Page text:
Cannibal Apocalypse

Cannibal ApocalypseIn a small theater in Rome, a parapsychology conference is shown underway. Center stage on exhibit is Helga Ulman (Macha Meril), a medium demonstrating her talents of telepathy. As she moves through the standard parlor tricks of any good psychic, she is struck by an overwhelming sense of pure evil emitting from a member of the audience. Falling in and out of a trance-like state, Helga seems to play witness to this person’s murderous past and hysterically warns, you have killed and you will kill again. Visibly shaken by these events, she promises to reveal the killer’s identity the next day. Later that night, she is viciously attacked and murdered by a cleaver-wielding madman, but not before her neighbor, jazz pianist Marc Daly (David Hemmings), is reeled into this deadly game.

After hours of questioning by the cops, Marc is released and returns to the scene of the crime. As he walks the chilling corridors of Helga’s apartment, he gets a strange feeling that he’s seen something vital, but can’t recall what it is. Later he meets up with news reporter Gianna Brezzi (Daria Nicolodi) and they both agree to work together in solving this crime, but will this partnership prove lethal??

As the chase continues, the killer always seems to be one step ahead of both Marc and Gianna, toying with them much as a cat does with its prey. Each lead brings more death as they move closer to revealing the killer’s identity. Finally, Marc realizes that the truth may be much closer than he originally thought, so he decides to return to the scene of the crime.

This film proved to be a turning point in the career of Dario Argento. After firmly establishing himself with such Giallo classics as The Bird with the Crystal Plumage, Cat O Nine Tails, and Four Flies on Grey Velvet, Dario was looking to expand his exploration into the nightmarish world that haunted his dreams. By confronting these demons, he could exercise them in a creative fashion. It is through this maturation process that we see the birth of Argento’s trademark visual stylistic approach. Deep Red also marked the first time Dario and Goblin worked together on a film soundtrack, and I know there isn’t a soul out there who will deny the power of this collaboration. As important as the images are in telling the story, and the music is in accenting the atmosphere, the melding of these two emotional media in a seamless harmony of darkness helped to produce an unparalleled masterpiece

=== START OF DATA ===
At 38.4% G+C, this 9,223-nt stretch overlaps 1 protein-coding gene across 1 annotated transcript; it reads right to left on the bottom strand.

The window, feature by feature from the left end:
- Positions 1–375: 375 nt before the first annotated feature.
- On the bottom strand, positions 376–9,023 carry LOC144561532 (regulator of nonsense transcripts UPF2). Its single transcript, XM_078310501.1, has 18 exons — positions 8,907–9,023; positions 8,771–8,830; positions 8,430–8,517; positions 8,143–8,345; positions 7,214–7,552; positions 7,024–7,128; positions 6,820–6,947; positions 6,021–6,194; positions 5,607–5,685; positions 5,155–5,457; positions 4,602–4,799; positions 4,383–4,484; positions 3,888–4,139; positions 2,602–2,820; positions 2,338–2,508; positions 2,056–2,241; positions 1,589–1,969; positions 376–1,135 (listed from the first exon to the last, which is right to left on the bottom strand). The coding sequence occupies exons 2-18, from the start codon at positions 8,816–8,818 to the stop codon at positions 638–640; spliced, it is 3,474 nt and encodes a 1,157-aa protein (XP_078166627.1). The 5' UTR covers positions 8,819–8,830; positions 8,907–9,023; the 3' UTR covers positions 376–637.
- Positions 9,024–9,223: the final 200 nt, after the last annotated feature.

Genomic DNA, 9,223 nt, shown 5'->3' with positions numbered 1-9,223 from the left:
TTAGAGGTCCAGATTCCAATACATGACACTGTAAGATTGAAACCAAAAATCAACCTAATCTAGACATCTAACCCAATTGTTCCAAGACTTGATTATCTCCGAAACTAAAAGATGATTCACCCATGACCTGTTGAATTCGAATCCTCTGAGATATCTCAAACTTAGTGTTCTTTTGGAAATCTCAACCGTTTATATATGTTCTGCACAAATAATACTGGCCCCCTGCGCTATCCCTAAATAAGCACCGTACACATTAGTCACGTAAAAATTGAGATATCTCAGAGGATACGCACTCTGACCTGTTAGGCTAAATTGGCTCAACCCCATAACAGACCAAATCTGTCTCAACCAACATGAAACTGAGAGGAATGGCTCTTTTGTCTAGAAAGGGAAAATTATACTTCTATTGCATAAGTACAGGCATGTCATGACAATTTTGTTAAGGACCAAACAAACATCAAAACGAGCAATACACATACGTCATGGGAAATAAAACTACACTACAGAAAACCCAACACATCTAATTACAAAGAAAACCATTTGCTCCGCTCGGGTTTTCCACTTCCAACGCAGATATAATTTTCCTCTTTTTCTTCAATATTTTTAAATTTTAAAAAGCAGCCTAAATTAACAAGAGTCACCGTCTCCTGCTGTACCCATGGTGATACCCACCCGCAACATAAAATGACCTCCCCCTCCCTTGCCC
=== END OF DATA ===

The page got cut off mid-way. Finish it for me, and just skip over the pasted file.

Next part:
Deep Red

Deep RedIn a small theater in Rome, a parapsychology conference is shown underway. Center stage on exhibit is Helga Ulman (Macha Meril), a medium demonstrating her talents of telepathy. As she moves through the standard parlor tricks of any good psychic, she is struck by an overwhelming sense of pure evil emitting from a member of the audience. Falling in and out of a trance-like state, Helga seems to play witness to this person’s murderous past and hysterically warns, you have killed and you will kill again. Visibly shaken by these events, she promises to reveal the killer’s identity the next day. Later that night, she is viciously attacked and murdered by a cleaver-wielding madman, but not before her neighbor, jazz pianist Marc Daly (David Hemmings), is reeled into this deadly game.

After hours of questioning by the cops, Marc is released and returns to the scene of the crime. As he walks the chilling corridors of Helga’s apartment, he gets a strange feeling that he’s seen something vital, but can’t recall what it is. Later he meets up with news reporter Gianna Brezzi (Daria Nicolodi) and they both agree to work together in solving this crime, but will this partnership prove lethal??

As the chase continues, the killer always seems to be one step ahead of both Marc and Gianna, toying with them much as a cat does with its prey. Each lead brings more death as they move closer to revealing the killer’s identity. Finally, Marc realizes that the truth may be much closer than he originally thought, so he decides to return to the scene of the crime.